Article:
So assuming your wife gets up and goes to the restroom often to empty her bladder -- which helps with the laboring process! -- she should take her time and enjoy the time off the monitors. If she has you or a doula to help her in the restroom, then the nurse should not have to be there to rush her back to the monitors.
Most importantly, check out this inspiring photo gallery of VBAC women laboring on CEFM. As you will see, the mother does not have to be stuck in bed on her back:
Hope this helps! And congratulations again!
Working Mama , wife to SAHD , DS 12/09 , #2 born 12/10, YAY for med-free
earthwalker: thanks for the motivating post. The unit at Raffles hospital has you strapped down to the bed. They have one mobile unit but that's it. The doc is adamant regarding CEFM. From what I can tell, she's actually one of the most VBAC-supportive of the OBs in Singapore, and wife wants to birth in a hospital. So it's a balance of the options out there and this is the best one. Plan is to arrive at the hospital LATE - not sure if 5min dilation is late enough? OB said past 6-7 hours, the hospital would not "allow" her to continue to push. From everything I've researched, is this the best thing to do? Give a 6-hour time limit, then cut open the mom? All else equal - no signs of fetus/mother distress - is there any rationale to a prescribed time limit before the CS?
Crossing my fingers that you all get access to the telemetry unit.
Another thought is this is peanut ball for sidelying position. http://betterbirthdoula.org/peanut-ball-and-epidurals-tips-for-doulas/
Also, asymmetrical positions, if helpful, can be done while lying down..... alternately drawing one knee or the other up. Sitting up in bed with the back of the bed supporting.... both knees up, like a sitting squat, or one knee up, one knee down. Pelvic rocking and pelvic circles in bed. Walking around the hospital before checking in. Perhaps a doula experienced with VBAC and laboring on CEFM?
Also, is it after six hours of labor in the hospital or six hours of pushing?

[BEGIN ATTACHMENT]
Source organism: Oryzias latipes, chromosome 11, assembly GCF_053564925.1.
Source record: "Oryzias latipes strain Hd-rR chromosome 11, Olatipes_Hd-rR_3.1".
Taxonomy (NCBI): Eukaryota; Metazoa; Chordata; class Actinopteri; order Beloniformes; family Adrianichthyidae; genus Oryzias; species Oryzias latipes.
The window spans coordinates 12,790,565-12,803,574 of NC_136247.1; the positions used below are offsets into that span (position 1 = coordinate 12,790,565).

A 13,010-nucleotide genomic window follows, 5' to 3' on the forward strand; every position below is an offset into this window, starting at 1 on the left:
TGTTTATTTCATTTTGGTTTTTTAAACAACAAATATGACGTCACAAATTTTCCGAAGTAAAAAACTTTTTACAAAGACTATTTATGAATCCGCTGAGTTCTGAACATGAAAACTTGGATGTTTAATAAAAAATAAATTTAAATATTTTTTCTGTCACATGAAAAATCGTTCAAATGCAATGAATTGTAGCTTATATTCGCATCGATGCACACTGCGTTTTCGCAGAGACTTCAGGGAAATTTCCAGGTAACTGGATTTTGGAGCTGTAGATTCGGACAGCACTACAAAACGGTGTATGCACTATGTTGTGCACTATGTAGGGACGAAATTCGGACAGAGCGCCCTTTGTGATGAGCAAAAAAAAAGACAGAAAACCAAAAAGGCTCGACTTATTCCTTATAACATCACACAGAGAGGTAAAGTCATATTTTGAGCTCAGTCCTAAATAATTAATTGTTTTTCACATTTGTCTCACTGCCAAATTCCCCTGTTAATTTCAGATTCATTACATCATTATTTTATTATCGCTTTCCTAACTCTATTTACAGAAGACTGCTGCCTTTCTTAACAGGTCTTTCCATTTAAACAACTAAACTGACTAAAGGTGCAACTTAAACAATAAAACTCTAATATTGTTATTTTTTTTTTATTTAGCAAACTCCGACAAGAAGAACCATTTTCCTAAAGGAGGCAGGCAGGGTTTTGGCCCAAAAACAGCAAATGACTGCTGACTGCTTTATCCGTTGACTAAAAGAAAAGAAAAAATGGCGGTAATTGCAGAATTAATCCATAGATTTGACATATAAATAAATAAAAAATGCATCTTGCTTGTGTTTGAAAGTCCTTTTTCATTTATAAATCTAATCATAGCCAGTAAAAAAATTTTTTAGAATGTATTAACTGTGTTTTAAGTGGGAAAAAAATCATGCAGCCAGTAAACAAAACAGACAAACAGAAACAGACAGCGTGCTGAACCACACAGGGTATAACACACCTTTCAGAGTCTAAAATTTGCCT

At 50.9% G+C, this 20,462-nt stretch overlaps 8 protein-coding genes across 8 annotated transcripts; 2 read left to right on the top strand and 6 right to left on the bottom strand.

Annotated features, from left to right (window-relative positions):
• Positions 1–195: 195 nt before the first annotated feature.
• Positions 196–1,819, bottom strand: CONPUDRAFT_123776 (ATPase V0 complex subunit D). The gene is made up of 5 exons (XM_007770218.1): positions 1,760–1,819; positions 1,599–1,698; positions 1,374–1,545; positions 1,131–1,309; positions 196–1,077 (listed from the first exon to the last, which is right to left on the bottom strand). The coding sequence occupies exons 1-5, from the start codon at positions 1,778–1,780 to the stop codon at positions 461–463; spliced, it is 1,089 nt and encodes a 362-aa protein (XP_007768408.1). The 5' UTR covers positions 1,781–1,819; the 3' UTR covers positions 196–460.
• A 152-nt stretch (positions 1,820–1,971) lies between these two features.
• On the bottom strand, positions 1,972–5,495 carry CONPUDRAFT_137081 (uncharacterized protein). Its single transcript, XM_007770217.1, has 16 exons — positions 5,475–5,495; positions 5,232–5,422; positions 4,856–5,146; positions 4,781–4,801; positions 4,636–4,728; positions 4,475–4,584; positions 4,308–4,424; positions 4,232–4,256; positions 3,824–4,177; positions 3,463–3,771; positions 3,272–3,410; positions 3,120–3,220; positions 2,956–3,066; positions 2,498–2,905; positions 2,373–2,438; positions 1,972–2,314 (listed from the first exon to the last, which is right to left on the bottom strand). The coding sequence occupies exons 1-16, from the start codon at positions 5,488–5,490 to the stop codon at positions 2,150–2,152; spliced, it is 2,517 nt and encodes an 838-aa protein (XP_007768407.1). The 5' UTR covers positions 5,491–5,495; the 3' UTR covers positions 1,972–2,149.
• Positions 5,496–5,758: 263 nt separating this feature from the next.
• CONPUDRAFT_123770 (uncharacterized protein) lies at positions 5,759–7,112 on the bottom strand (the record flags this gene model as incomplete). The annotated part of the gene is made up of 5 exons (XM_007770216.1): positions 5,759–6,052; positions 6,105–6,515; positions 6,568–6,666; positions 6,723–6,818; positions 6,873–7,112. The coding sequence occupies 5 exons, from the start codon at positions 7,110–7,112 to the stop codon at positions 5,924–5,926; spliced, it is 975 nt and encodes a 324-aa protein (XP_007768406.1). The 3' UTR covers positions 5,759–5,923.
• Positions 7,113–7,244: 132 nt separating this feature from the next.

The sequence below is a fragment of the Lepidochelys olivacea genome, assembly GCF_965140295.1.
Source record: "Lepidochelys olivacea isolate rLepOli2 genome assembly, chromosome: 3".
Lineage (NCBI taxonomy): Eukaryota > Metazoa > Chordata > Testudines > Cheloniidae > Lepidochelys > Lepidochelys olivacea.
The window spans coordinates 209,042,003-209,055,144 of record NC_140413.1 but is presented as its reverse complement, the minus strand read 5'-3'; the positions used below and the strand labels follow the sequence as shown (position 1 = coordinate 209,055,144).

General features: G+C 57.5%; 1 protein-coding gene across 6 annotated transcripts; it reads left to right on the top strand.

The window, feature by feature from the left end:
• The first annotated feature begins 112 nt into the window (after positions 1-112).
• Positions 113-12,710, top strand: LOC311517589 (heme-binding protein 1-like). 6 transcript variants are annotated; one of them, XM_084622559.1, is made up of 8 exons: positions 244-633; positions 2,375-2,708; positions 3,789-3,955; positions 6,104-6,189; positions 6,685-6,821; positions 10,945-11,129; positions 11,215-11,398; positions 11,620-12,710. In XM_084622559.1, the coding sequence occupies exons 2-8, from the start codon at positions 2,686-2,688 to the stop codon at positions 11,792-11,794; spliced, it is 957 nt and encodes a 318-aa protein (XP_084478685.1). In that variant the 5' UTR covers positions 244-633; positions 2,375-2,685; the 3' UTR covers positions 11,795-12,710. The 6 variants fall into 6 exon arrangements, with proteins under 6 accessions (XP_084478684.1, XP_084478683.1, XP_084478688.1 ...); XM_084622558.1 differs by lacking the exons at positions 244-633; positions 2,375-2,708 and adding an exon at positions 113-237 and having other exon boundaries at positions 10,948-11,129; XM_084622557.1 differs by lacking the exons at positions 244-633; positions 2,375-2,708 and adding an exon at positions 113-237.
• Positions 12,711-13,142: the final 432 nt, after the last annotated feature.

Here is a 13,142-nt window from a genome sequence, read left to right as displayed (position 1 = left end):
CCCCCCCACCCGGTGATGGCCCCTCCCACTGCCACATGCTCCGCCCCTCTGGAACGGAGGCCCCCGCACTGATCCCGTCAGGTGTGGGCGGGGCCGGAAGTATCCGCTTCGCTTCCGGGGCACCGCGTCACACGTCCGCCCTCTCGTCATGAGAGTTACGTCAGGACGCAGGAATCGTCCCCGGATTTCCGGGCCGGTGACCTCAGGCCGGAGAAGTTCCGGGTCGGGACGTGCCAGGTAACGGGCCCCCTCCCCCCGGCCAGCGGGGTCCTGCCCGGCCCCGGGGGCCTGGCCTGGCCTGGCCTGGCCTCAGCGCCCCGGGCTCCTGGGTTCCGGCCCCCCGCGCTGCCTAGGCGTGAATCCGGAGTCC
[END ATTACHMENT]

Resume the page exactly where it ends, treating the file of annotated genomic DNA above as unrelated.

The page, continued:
DD1 6/2009 DD2 5/1/2013-5/5/2013 (HIE) DS 3/2014
I had a successful vbac 2 years ago under similar circumstances to yours. There was only one ob/gyn in town that would do vbacs; he was very upfront about his parameters and those included: natural start to labor before 42 weeks (he wouldn't do ANY pitocin or the like for vbacs), baby had to be in position (no breach and he wouldn't attempt to turn a vbac baby), and I had to go to the hospital right away and be continuously monitored. I was worried about that, but he was my only shot, so we went for it. Eventually I had an epidural during labor because I was so uncomfortable on the bed and attached to all of the equipment, but everything worked out! Best of luck!
The research on IA vs cEFM is for low risk pregnancies--not VBAC. FWIW, NICE in the UK recommends that EFM be offered in VBAC deliveries, and unlike the US, EFM is not standard of care for a low risk delivery (there is a set of criteria under which midwives should switch from IA to EFM)
In VBACs, EFM is more effective than IA at detecting early signs of uterine rupture. So the doppler idea will not work if this is the concern of the OB. It's easier to see the changes with continuous monitoring and graphing.
ETA: I don't think the evidence is solid, either way... but I think that even though the likelihood of uterine rupture is small, the potential consequences are catastrophic. It may not be completely necessary but it's also not unreasonable, if you see what I mean.
DD 01/2007, DS 09/2011
I just delivered my 4th baby, 3rd VBAC. This was by far the hardest delivery because my dr insisted on cEFM. It's hard not being able to move around but it can be done! Every hour to hour and a half I insisted on going to the restroom, even if I felt like I didn't need to. Just to get up and stretch/ walk. Also the peanut ball was a huge help!
Wishing the best outcome for you and your sweet babe